Dan Morain

Just how weird have politics become? Dianne Feinstein and the rest of us will find out.

Sen. Dianne Feinstein speaks to reporters.
Sen. Dianne Feinstein speaks to reporters. AP

Once again, Dianne Feinstein is under attack from the left, this time in the person of Kevin de León, who is aiming to dislodge her from the U.S. Senate seat she has held since he was 25, in 1992.


Democrats nationally had been paying no attention to California, focusing instead on defending Senate Democrats in 10 states carried by Donald Trump, and plotting to flip enough seats to take control of the House. But disruption happens. Ambitious and termed out with no easy way to ascend, de León decided against waiting his “turn.”

Based on history, de León should lose. But politics have turned weird, and he did have a strong run as California senate leader, building a record as an environmentalist, a union advocate, a voice for immigrants and against guns, and a resistance leader to all things Trump. That Democrats control everything in Sacramento made his path easier. It wouldn’t be so smooth in Washington.

Feinstein, by contrast, committed apostasy, saying Democrats ought to show “patience” with Trump and that he could become a good president. That gaffe was enough for some self-appointed leaders in the anti-Trump resistance to conclude that she had lost touch, at best, or, worse, become complicit. She’s neither.

“I’ve been challenged before. It’s not the first time,” Feinstein said by phone, between budget votes.

Feinstein was sitting in the big chair in San Francisco City Hall when we first met 33 years ago. As she prepared for the 1984 Democratic National Convention, to be held in the convention center named for her predecessor, I don’t recall her opening with a hello-nice-to-meet-you. But she did say something along these lines: I hope you’re prepared. There was tough then, and still is.

The San Francisco of 1984 was, as it is now, a liberal bastion where progressives fretted that young urban professionals were displacing poor people. San Francisco wasn’t as far left as Berkeley, but 23,000 San Franciscans did vote for Sister Boom Boom for mayor in 1982. But as Feinstein told me then, the city was “best run from the middle.” She was most proud of the balanced budget and falling crime rate.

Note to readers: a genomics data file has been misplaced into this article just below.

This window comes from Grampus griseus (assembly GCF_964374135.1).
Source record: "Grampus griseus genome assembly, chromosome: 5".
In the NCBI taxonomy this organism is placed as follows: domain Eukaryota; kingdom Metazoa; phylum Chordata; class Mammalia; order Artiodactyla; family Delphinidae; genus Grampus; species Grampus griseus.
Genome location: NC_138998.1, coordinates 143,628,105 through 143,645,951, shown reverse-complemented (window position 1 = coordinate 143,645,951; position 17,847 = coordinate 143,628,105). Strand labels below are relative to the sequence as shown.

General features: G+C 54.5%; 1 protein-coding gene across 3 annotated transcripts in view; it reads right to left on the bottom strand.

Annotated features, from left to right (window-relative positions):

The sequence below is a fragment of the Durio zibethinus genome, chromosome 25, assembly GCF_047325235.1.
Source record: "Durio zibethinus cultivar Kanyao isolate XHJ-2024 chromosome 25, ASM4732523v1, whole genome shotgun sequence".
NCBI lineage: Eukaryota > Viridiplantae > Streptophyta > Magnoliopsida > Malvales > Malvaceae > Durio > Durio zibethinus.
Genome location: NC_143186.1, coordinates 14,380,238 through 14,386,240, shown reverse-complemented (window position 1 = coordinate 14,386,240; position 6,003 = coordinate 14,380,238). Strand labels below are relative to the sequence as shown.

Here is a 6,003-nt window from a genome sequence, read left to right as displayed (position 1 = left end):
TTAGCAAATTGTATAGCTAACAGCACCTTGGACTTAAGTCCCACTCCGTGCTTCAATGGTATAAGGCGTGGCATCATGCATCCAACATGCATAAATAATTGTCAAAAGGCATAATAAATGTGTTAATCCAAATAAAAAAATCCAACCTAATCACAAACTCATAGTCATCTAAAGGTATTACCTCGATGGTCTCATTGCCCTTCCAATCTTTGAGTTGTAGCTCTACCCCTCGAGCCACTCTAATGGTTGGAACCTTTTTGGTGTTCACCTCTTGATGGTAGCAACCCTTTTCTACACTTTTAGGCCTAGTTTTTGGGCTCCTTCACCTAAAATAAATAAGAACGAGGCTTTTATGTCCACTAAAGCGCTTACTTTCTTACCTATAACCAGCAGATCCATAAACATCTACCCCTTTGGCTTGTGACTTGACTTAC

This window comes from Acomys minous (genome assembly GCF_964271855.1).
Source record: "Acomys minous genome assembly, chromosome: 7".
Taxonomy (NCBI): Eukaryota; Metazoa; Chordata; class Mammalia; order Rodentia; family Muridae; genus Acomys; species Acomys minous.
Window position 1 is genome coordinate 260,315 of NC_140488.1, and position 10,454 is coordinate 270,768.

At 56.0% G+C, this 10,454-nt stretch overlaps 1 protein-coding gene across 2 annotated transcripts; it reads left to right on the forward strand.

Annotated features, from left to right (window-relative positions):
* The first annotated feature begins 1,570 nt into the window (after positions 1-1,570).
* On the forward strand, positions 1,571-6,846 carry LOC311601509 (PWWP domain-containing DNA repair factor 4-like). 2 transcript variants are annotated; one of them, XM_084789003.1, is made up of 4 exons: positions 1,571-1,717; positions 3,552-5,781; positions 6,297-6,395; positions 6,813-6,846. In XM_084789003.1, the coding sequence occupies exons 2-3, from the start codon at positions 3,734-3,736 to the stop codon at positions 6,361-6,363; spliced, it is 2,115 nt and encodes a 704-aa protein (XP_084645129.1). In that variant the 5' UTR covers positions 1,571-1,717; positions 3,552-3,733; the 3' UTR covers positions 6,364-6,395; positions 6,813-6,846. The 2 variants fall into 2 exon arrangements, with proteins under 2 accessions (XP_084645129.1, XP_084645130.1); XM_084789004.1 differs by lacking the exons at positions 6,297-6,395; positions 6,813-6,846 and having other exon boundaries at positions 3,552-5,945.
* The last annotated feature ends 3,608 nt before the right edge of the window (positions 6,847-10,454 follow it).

A story at the time was that she was such a hands-on mayor that she would review the plants at City Hall. I’m not sure whether that was true, but she was wont to classify people into two types: those who got ulcers and those who gave them.

Feinstein never was part of the liberal clique that included Phil Burton, the late congressional powerhouse, his brother John Burton, a former Senate president pro tem, and Willie Brown, the former mayor and Assembly speaker, though she did march for fair housing with Brown in the 1960s. She ran for mayor against their good friend, George Moscone, in 1975, finishing third, and probably would have left politics if it weren’t for the horrible events of Nov. 27, 1978, that both haunt her and catapulted her career.

She was never devoutly liberal or particularly centrist. After the assassination of Moscone and Supervisor Harvey Milk, she became one of the nation’s leading advocates for gun control. When she tried to ban handguns in her city, gun advocates tried to recall her in 1982. Some people in the city’s gay community piled on because she vetoed city domestic partnership ordinance. She won re-election in a landslide.

Later, as the AIDS crisis worsened, she angered some people in the gay community by sending undercover cops into bathhouses to report back on sexual activity. She was right when she ultimately pushed for their closure, illiberal though it was.

Based on his record, de León probably would take harder liberal stands than Feinstein. He already says he would vote to dump Trump from office, calling him a “clear and present danger to our prosperity and our values.”

Feinstein, the ranking Democrat on the Senate Judiciary Committee, is more tempered, as she should be. She must vote on Trump’s judicial nominees, and has say over presidential appointees to become U.S. attorneys and judges in California.

“Here’s the thing: If that situation were to come up, the Senate acts as a jury,” Feinstein said. “The Senate listens. There is a whole presentation on the floor by lawyers. There are real problems with this presidency. But I have a job to do and I have to get things done for the state.”

My guess is that Feinstein would vote to toss him from office, if she got the opportunity. But she or de León, or billionaire Tom Steyer, who is considering jumping into the race, or any other Democrat who thinks Feinstein can be beaten, will only get that opportunity if Democrats retake the House and Senate in 2018. That is an unlikely event, made less likely as Democrats fight among themselves over what should be the safest Democratic Senate seat in 2018.

History isn’t on de León’s side. Feinstein has won five statewide races, established Democrats are lining up behind her, and big shots in the Legislature find they have a tough time winning higher office, as failed candidates for L.A. mayor, state controller and lieutenant governor can attest.

But politics have gotten crazy, as Trump shows. And challengers who wait their turn don’t become incumbents. So the race begins.